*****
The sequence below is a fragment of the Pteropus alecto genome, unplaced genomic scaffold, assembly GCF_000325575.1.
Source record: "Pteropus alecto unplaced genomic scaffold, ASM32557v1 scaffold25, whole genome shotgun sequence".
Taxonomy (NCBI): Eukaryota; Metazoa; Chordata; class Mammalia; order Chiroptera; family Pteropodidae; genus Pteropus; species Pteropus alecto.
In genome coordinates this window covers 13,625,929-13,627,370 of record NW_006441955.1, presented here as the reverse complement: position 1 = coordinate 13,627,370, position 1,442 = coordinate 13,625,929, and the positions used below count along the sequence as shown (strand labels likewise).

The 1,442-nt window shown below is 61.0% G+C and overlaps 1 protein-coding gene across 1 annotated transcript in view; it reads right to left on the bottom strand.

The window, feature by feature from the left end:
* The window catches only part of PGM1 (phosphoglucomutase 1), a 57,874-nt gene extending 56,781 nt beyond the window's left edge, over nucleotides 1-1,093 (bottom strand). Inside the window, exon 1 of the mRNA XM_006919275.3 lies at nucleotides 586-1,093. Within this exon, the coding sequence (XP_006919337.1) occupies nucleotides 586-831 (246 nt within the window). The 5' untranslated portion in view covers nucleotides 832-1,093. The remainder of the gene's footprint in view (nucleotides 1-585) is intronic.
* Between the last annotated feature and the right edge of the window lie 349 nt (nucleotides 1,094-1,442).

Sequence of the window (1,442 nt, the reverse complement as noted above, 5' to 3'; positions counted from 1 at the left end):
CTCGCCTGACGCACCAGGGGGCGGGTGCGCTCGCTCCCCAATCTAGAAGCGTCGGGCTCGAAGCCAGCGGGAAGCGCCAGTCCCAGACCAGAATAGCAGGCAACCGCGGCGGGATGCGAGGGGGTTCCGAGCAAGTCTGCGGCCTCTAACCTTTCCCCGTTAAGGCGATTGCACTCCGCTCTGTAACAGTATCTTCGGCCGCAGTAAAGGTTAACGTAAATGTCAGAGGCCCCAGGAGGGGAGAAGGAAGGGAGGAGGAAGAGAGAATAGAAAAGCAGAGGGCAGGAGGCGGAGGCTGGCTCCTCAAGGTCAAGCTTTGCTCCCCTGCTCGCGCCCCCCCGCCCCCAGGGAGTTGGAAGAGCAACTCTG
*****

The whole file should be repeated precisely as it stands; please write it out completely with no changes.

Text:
The sequence below is a fragment of the Pteropus alecto genome, unplaced genomic scaffold, assembly GCF_000325575.1.
Source record: "Pteropus alecto unplaced genomic scaffold, ASM32557v1 scaffold25, whole genome shotgun sequence".
Taxonomy (NCBI): Eukaryota; Metazoa; Chordata; class Mammalia; order Chiroptera; family Pteropodidae; genus Pteropus; species Pteropus alecto.
In genome coordinates this window covers 13,625,929-13,627,370 of record NW_006441955.1, presented here as the reverse complement: position 1 = coordinate 13,627,370, position 1,442 = coordinate 13,625,929, and the positions used below count along the sequence as shown (strand labels likewise).

The 1,442-nt window shown below is 61.0% G+C and overlaps 1 protein-coding gene across 1 annotated transcript in view; it reads right to left on the bottom strand.

The window, feature by feature from the left end:
* The window catches only part of PGM1 (phosphoglucomutase 1), a 57,874-nt gene extending 56,781 nt beyond the window's left edge, over nucleotides 1-1,093 (bottom strand). Inside the window, exon 1 of the mRNA XM_006919275.3 lies at nucleotides 586-1,093. Within this exon, the coding sequence (XP_006919337.1) occupies nucleotides 586-831 (246 nt within the window). The 5' untranslated portion in view covers nucleotides 832-1,093. The remainder of the gene's footprint in view (nucleotides 1-585) is intronic.
* Between the last annotated feature and the right edge of the window lie 349 nt (nucleotides 1,094-1,442).

Sequence of the window (1,442 nt, the reverse complement as noted above, 5' to 3'; positions counted from 1 at the left end):
CTCGCCTGACGCACCAGGGGGCGGGTGCGCTCGCTCCCCAATCTAGAAGCGTCGGGCTCGAAGCCAGCGGGAAGCGCCAGTCCCAGACCAGAATAGCAGGCAACCGCGGCGGGATGCGAGGGGGTTCCGAGCAAGTCTGCGGCCTCTAACCTTTCCCCGTTAAGGCGATTGCACTCCGCTCTGTAACAGTATCTTCGGCCGCAGTAAAGGTTAACGTAAATGTCAGAGGCCCCAGGAGGGGAGAAGGAAGGGAGGAGGAAGAGAGAATAGAAAAGCAGAGGGCAGGAGGCGGAGGCTGGCTCCTCAAGGTCAAGCTTTGCTCCCCTGCTCGCGCCCCCCCGCCCCCAGGGAGTTGGAAGAGCAACTCTG